When it comes to legal issues surrounding sex work in Canada, there are no easy answers.
I sympathize with the coalition of sex workers and advocacy groups that presented arguments in a Toronto Superior Court hearing in October, asking for the full decriminalization of sex work. They say that under the current legislation, sex workers are being harmed and exploited instead of being protected.
To understand the current laws in this area we have to go back to the 2013 Supreme Court of Canada decision in Canada v. Bedford. This landmark case involves three women in the sex trade. They argued they were unable to conduct their business safely due to laws governing where and how they could operate.
In striking down legislation prohibiting brothels, living on the avails of prostitution and communicating in public with clients, Canada’s top court ruled the laws were over-broad and “grossly disproportionate.”
"Parliament has the power to regulate against nuisances, but not at the cost of the health, safety and lives of prostitutes," wrote Chief Justice Beverley McLachlin in the 9-0 decision, adding "it is not a crime in Canada to sell sex for money."
I thought Bedford was wonderful. It helped the public understand that not all sex workers are exploited. Instead, we had three women who openly discussed their chosen profession and the issues they faced due to legal constrictions.
This case is “not about whether prostitution should be legal or not. [It is] about whether the laws Parliament has enacted on how prostitution may be carried out pass constitutional muster. I conclude that they do not," McLachlin wrote in her decision.
"I would therefore make a suspended declaration of invalidity, returning the question of how to deal with prostitution to Parliament."
The federal government was given a year to come up with a solution and returned with the Protection of Communities and Exploited Persons Act (PCEPA), which was denounced in the Superior courtroom in Toronto in October.
"PCEPA criminalizes communicating to sell sexual services in public, communicating to purchase sexual services in any context, facilitating or receiving a benefit related to the purchase of someone else's sexual services, and advertising sexual services," the coalition argued, according to a news report. "Sex workers are criminalized, stigmatized and discriminated against under PCEPA.”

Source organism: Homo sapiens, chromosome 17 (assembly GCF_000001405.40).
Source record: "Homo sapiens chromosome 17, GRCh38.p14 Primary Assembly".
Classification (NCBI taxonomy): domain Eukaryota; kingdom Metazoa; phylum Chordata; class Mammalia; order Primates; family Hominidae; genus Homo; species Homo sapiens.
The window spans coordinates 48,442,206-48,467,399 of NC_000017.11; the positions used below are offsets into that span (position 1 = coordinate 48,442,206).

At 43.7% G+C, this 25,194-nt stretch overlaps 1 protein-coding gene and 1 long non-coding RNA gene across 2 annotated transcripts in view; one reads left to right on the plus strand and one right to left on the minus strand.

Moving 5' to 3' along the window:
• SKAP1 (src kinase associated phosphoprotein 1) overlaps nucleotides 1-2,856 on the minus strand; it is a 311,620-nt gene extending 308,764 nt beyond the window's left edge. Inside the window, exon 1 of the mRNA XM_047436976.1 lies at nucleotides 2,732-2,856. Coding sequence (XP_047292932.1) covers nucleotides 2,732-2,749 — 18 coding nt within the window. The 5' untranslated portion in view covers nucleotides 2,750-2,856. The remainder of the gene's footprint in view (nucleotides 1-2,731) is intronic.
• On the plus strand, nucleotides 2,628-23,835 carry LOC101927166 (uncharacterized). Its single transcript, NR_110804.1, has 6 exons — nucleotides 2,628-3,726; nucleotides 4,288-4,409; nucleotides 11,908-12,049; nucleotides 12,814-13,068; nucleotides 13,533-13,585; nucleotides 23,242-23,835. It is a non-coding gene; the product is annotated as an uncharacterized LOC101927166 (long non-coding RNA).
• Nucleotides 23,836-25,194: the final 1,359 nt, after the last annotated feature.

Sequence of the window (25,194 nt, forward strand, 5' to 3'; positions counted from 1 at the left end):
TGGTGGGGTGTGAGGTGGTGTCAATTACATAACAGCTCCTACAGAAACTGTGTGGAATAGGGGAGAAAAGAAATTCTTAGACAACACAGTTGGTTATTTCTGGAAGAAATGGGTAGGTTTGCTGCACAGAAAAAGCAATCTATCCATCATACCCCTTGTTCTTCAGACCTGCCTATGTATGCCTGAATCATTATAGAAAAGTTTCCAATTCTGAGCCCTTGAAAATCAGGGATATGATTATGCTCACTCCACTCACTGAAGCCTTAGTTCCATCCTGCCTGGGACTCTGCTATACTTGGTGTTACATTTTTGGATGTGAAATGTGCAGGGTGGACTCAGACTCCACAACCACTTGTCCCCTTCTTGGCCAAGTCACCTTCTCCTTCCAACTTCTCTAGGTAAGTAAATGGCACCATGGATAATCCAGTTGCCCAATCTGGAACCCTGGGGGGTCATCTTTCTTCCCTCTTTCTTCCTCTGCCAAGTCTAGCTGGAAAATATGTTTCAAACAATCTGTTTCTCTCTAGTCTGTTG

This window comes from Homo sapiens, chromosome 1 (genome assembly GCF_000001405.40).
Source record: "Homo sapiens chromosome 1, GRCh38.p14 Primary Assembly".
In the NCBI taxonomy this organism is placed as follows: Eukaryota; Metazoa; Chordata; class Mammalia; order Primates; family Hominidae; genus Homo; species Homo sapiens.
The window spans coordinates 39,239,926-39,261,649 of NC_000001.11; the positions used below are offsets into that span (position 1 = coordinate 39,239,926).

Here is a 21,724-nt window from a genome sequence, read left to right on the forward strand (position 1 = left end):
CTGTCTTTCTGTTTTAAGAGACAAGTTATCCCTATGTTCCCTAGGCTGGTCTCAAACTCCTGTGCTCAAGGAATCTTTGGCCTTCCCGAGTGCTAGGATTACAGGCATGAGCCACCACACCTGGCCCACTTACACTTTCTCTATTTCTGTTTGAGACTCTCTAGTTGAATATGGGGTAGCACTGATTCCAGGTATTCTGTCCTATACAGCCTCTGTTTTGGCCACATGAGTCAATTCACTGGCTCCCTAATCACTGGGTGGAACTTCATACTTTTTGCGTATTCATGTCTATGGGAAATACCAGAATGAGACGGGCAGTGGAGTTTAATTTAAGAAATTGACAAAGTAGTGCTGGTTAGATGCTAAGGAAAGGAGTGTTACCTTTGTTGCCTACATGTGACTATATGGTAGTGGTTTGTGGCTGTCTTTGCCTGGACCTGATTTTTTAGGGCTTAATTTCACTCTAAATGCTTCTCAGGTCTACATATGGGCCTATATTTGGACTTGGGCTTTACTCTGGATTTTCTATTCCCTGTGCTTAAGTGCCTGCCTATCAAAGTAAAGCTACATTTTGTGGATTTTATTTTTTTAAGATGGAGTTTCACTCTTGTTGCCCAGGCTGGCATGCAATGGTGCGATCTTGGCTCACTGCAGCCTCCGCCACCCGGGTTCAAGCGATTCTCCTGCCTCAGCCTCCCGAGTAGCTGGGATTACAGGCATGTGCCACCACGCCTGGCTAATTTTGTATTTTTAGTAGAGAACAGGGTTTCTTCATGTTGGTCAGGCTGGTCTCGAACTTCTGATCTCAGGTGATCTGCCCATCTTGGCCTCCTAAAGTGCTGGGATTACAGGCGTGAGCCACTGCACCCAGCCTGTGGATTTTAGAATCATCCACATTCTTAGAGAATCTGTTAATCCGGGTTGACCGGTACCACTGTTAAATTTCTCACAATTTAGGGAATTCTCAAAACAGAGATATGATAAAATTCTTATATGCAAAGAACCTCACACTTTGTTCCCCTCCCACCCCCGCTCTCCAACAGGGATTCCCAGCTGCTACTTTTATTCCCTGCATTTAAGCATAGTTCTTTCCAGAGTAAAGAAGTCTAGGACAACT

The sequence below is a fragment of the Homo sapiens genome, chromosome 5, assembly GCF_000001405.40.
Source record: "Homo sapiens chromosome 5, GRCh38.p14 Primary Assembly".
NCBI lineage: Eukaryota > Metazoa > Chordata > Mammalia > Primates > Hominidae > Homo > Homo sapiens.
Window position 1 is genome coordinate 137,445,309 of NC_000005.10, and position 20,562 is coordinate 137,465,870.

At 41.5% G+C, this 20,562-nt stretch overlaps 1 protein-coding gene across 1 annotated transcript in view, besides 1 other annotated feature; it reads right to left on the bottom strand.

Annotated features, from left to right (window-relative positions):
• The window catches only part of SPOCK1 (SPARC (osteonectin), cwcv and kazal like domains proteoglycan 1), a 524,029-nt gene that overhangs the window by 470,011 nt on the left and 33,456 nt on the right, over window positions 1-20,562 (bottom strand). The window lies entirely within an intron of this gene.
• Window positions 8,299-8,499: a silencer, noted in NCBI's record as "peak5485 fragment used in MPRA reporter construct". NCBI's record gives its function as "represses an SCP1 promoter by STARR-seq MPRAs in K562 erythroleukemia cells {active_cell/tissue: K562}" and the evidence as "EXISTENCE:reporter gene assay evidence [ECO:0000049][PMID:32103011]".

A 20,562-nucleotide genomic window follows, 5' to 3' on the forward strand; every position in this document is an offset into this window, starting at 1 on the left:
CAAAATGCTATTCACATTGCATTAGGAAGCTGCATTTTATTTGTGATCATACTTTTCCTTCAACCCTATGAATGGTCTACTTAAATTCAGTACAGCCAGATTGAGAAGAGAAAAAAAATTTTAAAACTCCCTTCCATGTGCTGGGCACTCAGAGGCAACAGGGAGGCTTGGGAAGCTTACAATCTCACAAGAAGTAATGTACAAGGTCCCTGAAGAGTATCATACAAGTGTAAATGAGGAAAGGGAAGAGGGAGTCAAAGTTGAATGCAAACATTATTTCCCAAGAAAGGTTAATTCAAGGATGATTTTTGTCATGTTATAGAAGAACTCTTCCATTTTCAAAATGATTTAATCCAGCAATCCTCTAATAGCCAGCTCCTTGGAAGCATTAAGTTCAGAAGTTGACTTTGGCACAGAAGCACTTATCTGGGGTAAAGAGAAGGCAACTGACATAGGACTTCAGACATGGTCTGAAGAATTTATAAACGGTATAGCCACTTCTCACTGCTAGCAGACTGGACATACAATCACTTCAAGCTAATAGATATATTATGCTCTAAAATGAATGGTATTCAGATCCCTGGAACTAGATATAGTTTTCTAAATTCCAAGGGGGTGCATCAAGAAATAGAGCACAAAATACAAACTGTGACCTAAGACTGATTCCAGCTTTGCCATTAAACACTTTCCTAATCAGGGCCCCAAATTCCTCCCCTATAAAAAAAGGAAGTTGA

Under the Act, the coalition argues that many sex workers are forced into isolation, unable to access safe indoor workplaces and prevented from meaningfully communicating with clients to access information related to their health, safety, and ability to refuse or consent to sex.
The Criminal Code amendments the Act introduced are somewhat disconcerting to read. They contain language outlawing the exploitation of women, men and children for sexual purposes. That is laudable, but there are times sex workers might not know they are being exploited. Or instances where an individual may not necessarily consider themselves to be exploited. However, under this legislation, they are.
We need to protect individuals in those settings. Sex work is not an everyday career, and most practitioners will be apprehensive about telling others what they do. Yet some people feel that voluntarily selling their sexual services may be their only option to earn an income.
We also need to understand that individuals who are associated or living with sex workers are not all pimps, though that does happen. I have seen cases involving victims of human trafficking. But in other instances, people close to the sex worker are not taking advantage of them or living on the avails of prostitution. They know their partner is doing a job. That is why it is sometimes difficult to determine if someone is a “john.”
The coalition that addressed the Toronto court asked that sex work be decriminalized in Canada. "Remove sex work from the Criminal Code and start to think about other mechanisms beyond the Criminal Code that can actually help to protect sex workers," one woman argued, according to the media report.
This is a complex issue. I agreed that sex work should not be criminalized unless it involves children or those who have not given their consent. Let’s focus instead on those who force others into this profession. They are the ones who should be prosecuted.